Normobaric and hyperbaric oxygen treatment of acute carbon monoxide poisoning in rats

PubMed Citation: 9171469
Abstract: Based on a model of acute carbon monoxide (CO) poisoning in rats with an occluded left carotid artery, we have evaluated the effects of normobaric oxygen (NBO2) and hyperbaric oxygen (HBO2) on mortality and morbidity. After exposure to 2,700 ppm CO in air for 1 h, the rats were grouped and treated with air (group 1, untreated controls, in a previous study), 100 kPa O2 for 4 h (group 2), 300 kPa normoxia (group 3, pressure controls), and 300 kPa O2 (group 4) for 1 h, respectively. NBO2 started immediately, whereas HBO2 began 35 min after the end of the CO exposure. At the termination of the exposure, the four groups suffered identical levels of poisoning as indicated by the degrees of hypothermia, hypocapnia, drop in mean arterial pressure, and acidosis. Up to 48 h after the end of the CO exposure, mortalities were 76, 58, 75, and 17 in groups 1-4, respectively. The neurologic morbidities, indicated by abnormal motor behaviors and edema in the left cerebral hemispheres, were 84, 67, 83, and 42% in groups 1-4, respectively. Compared to the normoxic treatments, the HBO2, but not the NBO2, significantly reduced the mortality and the neurologic morbidity. HBO2 was also significantly better than NBO2 in increasing surviving time and survival rate. The results support the value of HBO2 in improving short-term outcome of acute CO poisoning in this rat model.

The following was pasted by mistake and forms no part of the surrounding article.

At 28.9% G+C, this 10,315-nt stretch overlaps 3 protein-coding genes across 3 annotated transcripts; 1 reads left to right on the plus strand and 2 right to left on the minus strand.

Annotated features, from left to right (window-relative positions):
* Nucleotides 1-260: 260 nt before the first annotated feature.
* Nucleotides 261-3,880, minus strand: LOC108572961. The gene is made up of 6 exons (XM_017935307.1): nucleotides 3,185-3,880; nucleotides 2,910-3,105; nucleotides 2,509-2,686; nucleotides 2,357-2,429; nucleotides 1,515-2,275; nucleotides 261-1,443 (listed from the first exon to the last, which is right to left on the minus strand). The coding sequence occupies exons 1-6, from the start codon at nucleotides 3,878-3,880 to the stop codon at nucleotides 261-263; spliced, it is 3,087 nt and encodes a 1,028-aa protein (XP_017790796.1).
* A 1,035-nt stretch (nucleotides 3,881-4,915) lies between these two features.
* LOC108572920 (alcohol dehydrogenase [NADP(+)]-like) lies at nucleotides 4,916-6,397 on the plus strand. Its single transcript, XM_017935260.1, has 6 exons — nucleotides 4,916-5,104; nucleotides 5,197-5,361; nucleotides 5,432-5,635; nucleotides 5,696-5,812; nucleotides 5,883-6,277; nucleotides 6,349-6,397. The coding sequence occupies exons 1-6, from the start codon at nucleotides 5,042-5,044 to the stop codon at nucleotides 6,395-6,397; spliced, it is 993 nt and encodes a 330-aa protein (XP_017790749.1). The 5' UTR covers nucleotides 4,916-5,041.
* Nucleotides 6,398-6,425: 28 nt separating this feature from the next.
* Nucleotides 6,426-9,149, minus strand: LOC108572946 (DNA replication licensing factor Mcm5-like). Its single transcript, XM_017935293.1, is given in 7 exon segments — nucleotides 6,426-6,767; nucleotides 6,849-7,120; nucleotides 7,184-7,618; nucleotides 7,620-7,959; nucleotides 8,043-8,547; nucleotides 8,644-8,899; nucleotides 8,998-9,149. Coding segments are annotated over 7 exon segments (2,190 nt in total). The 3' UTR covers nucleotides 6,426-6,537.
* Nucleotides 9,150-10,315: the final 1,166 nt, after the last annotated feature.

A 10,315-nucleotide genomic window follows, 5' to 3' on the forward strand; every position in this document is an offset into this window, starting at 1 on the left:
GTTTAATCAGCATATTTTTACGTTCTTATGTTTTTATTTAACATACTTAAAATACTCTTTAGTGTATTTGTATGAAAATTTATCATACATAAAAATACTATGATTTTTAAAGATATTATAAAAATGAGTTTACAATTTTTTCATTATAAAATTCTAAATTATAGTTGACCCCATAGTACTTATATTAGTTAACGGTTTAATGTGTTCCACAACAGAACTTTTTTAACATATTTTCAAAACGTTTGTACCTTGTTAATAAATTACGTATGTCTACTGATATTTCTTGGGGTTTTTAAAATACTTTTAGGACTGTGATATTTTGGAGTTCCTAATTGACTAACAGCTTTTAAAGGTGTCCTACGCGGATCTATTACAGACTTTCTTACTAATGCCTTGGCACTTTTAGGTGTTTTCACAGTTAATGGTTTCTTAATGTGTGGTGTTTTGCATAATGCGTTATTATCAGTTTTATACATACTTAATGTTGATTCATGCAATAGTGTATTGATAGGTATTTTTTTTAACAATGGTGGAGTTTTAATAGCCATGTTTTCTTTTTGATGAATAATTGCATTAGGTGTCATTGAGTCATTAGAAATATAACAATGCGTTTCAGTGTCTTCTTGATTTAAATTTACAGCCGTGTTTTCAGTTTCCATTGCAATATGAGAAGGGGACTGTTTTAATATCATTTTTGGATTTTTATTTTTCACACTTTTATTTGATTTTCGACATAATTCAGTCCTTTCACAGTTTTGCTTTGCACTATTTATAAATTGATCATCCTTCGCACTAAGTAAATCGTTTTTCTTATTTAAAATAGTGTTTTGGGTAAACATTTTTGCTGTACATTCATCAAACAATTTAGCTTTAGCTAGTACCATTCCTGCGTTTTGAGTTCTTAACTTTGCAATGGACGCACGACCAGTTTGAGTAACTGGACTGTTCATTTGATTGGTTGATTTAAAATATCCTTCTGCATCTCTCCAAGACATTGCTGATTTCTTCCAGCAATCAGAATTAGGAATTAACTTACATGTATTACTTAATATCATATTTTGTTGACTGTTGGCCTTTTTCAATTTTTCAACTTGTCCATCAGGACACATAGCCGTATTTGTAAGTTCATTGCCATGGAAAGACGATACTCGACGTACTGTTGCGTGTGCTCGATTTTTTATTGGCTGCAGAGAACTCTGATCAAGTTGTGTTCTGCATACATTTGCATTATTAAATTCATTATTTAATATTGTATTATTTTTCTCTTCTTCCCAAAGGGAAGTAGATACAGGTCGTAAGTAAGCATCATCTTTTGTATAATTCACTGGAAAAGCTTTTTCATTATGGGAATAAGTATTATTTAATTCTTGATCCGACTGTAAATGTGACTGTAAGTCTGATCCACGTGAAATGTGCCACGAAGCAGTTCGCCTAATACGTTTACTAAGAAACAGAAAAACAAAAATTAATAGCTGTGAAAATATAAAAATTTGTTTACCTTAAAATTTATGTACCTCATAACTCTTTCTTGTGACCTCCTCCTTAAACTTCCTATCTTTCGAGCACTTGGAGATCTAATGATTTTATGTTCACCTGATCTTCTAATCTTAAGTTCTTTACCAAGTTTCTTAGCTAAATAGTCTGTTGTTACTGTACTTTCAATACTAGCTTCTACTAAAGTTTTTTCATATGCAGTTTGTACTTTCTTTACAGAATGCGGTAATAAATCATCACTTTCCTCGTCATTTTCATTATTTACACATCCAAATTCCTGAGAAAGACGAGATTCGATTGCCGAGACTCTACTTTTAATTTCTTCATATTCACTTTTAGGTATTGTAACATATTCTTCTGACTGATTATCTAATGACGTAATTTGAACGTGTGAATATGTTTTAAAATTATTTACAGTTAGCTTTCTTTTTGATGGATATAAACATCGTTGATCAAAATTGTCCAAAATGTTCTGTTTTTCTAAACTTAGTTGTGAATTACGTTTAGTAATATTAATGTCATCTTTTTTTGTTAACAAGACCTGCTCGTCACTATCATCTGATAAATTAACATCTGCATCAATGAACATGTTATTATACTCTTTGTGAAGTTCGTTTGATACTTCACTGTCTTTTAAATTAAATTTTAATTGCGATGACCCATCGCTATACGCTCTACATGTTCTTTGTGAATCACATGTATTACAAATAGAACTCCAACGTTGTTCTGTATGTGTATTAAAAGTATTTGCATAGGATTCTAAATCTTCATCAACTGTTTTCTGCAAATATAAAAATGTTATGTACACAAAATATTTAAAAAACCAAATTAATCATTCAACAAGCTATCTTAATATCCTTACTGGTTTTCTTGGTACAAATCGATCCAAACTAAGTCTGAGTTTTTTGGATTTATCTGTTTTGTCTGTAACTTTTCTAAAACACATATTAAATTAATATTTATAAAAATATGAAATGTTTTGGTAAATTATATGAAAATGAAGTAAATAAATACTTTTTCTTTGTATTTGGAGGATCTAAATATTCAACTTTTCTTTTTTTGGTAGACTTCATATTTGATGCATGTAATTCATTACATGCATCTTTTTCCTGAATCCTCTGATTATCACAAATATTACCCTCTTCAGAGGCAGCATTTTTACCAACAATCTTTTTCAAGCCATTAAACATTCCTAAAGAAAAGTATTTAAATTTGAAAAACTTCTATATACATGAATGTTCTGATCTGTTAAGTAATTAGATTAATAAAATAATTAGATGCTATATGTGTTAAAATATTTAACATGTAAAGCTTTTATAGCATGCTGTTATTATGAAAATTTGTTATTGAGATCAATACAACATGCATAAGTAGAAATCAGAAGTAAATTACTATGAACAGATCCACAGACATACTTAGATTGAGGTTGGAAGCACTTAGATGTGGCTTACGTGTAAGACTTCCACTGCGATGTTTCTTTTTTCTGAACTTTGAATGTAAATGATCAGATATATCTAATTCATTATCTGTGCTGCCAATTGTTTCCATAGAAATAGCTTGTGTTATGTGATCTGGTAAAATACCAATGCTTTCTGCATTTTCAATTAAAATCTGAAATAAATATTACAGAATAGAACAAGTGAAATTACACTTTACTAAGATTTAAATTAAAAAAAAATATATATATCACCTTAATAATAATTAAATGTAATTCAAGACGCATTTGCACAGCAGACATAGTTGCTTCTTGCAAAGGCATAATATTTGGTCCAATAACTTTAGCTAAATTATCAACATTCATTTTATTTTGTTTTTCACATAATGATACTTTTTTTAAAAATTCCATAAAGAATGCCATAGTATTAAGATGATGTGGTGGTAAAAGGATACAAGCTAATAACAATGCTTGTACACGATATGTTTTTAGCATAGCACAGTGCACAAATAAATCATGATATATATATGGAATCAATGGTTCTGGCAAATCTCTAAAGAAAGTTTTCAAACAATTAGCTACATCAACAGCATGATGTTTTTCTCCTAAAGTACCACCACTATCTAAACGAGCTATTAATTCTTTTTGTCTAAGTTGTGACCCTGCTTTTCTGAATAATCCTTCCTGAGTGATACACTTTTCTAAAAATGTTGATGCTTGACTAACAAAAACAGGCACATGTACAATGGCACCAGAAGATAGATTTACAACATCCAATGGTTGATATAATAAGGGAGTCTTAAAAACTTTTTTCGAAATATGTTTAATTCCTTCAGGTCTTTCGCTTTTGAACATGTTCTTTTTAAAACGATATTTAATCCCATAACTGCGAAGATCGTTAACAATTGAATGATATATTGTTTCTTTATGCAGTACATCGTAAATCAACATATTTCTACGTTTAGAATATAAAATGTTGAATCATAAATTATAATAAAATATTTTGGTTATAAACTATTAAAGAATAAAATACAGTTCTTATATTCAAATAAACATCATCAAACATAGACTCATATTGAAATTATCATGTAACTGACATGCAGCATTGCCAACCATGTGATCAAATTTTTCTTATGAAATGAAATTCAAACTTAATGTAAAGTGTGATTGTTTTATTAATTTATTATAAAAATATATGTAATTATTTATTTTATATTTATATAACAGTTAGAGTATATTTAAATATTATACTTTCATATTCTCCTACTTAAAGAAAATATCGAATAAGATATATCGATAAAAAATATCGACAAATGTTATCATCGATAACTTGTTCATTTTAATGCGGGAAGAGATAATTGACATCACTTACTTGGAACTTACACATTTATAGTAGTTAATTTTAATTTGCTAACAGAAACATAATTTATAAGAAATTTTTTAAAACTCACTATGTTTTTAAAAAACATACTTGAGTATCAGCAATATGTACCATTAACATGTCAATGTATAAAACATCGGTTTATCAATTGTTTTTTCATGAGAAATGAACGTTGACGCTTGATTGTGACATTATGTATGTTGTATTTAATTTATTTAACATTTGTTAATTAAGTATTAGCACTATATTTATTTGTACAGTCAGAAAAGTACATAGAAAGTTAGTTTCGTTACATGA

Journal Issue & Number: Undersea & Hyperbaric Medicine 24(2), 107-16. (1997)
Rights: Undersea and Hyperbaric Medical Society, Inc. ( )
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